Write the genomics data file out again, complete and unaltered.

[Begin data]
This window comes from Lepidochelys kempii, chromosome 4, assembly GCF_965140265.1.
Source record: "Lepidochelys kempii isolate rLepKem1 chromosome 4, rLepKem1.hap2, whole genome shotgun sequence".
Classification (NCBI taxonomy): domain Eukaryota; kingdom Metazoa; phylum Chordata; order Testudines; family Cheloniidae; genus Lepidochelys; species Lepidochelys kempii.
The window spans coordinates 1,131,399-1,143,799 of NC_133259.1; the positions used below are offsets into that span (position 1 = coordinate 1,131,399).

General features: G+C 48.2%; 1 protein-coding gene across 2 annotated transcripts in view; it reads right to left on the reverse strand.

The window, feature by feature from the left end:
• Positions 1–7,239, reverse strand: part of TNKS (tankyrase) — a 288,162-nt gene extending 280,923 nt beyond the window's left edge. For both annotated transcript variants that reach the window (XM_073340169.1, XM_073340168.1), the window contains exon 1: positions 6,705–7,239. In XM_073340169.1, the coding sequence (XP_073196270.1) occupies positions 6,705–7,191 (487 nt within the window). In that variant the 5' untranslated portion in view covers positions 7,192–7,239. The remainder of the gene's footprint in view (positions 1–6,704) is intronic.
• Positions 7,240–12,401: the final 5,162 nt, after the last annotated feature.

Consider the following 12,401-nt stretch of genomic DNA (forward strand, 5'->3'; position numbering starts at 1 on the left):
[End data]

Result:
This window comes from Lepidochelys kempii, chromosome 4, assembly GCF_965140265.1.
Source record: "Lepidochelys kempii isolate rLepKem1 chromosome 4, rLepKem1.hap2, whole genome shotgun sequence".
Classification (NCBI taxonomy): domain Eukaryota; kingdom Metazoa; phylum Chordata; order Testudines; family Cheloniidae; genus Lepidochelys; species Lepidochelys kempii.
The window spans coordinates 1,131,399-1,143,799 of NC_133259.1; the positions used below are offsets into that span (position 1 = coordinate 1,131,399).

General features: G+C 48.2%; 1 protein-coding gene across 2 annotated transcripts in view; it reads right to left on the reverse strand.

The window, feature by feature from the left end:
• Positions 1–7,239, reverse strand: part of TNKS (tankyrase) — a 288,162-nt gene extending 280,923 nt beyond the window's left edge. For both annotated transcript variants that reach the window (XM_073340169.1, XM_073340168.1), the window contains exon 1: positions 6,705–7,239. In XM_073340169.1, the coding sequence (XP_073196270.1) occupies positions 6,705–7,191 (487 nt within the window). In that variant the 5' untranslated portion in view covers positions 7,192–7,239. The remainder of the gene's footprint in view (positions 1–6,704) is intronic.
• Positions 7,240–12,401: the final 5,162 nt, after the last annotated feature.

Consider the following 12,401-nt stretch of genomic DNA (forward strand, 5'->3'; position numbering starts at 1 on the left):